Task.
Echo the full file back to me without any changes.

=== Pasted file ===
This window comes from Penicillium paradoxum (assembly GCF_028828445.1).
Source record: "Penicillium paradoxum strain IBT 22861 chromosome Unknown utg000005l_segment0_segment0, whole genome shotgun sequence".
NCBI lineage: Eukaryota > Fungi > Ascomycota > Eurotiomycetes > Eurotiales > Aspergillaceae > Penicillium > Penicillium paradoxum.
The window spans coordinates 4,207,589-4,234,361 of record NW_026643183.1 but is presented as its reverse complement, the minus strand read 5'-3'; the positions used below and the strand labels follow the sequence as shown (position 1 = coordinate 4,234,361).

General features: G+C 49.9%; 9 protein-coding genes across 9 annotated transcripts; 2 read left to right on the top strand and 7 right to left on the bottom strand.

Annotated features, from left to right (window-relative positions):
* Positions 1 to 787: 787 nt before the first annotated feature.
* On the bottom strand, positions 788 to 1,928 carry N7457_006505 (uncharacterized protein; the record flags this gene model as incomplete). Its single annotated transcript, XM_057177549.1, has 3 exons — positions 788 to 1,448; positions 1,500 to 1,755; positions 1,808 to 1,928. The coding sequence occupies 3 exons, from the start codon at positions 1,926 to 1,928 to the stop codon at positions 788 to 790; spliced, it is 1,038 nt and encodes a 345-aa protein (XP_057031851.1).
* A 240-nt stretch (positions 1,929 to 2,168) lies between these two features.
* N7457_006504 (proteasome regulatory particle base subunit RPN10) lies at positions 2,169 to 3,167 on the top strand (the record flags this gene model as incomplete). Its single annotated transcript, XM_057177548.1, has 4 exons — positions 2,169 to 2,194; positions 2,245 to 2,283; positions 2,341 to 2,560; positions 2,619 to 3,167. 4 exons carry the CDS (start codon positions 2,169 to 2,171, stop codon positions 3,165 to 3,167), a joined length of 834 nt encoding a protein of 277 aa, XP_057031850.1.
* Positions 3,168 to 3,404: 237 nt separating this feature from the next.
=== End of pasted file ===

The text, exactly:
This window comes from Penicillium paradoxum (assembly GCF_028828445.1).
Source record: "Penicillium paradoxum strain IBT 22861 chromosome Unknown utg000005l_segment0_segment0, whole genome shotgun sequence".
NCBI lineage: Eukaryota > Fungi > Ascomycota > Eurotiomycetes > Eurotiales > Aspergillaceae > Penicillium > Penicillium paradoxum.
The window spans coordinates 4,207,589-4,234,361 of record NW_026643183.1 but is presented as its reverse complement, the minus strand read 5'-3'; the positions used below and the strand labels follow the sequence as shown (position 1 = coordinate 4,234,361).

General features: G+C 49.9%; 9 protein-coding genes across 9 annotated transcripts; 2 read left to right on the top strand and 7 right to left on the bottom strand.

Annotated features, from left to right (window-relative positions):
* Positions 1 to 787: 787 nt before the first annotated feature.
* On the bottom strand, positions 788 to 1,928 carry N7457_006505 (uncharacterized protein; the record flags this gene model as incomplete). Its single annotated transcript, XM_057177549.1, has 3 exons — positions 788 to 1,448; positions 1,500 to 1,755; positions 1,808 to 1,928. The coding sequence occupies 3 exons, from the start codon at positions 1,926 to 1,928 to the stop codon at positions 788 to 790; spliced, it is 1,038 nt and encodes a 345-aa protein (XP_057031851.1).
* A 240-nt stretch (positions 1,929 to 2,168) lies between these two features.
* N7457_006504 (proteasome regulatory particle base subunit RPN10) lies at positions 2,169 to 3,167 on the top strand (the record flags this gene model as incomplete). Its single annotated transcript, XM_057177548.1, has 4 exons — positions 2,169 to 2,194; positions 2,245 to 2,283; positions 2,341 to 2,560; positions 2,619 to 3,167. 4 exons carry the CDS (start codon positions 2,169 to 2,171, stop codon positions 3,165 to 3,167), a joined length of 834 nt encoding a protein of 277 aa, XP_057031850.1.
* Positions 3,168 to 3,404: 237 nt separating this feature from the next.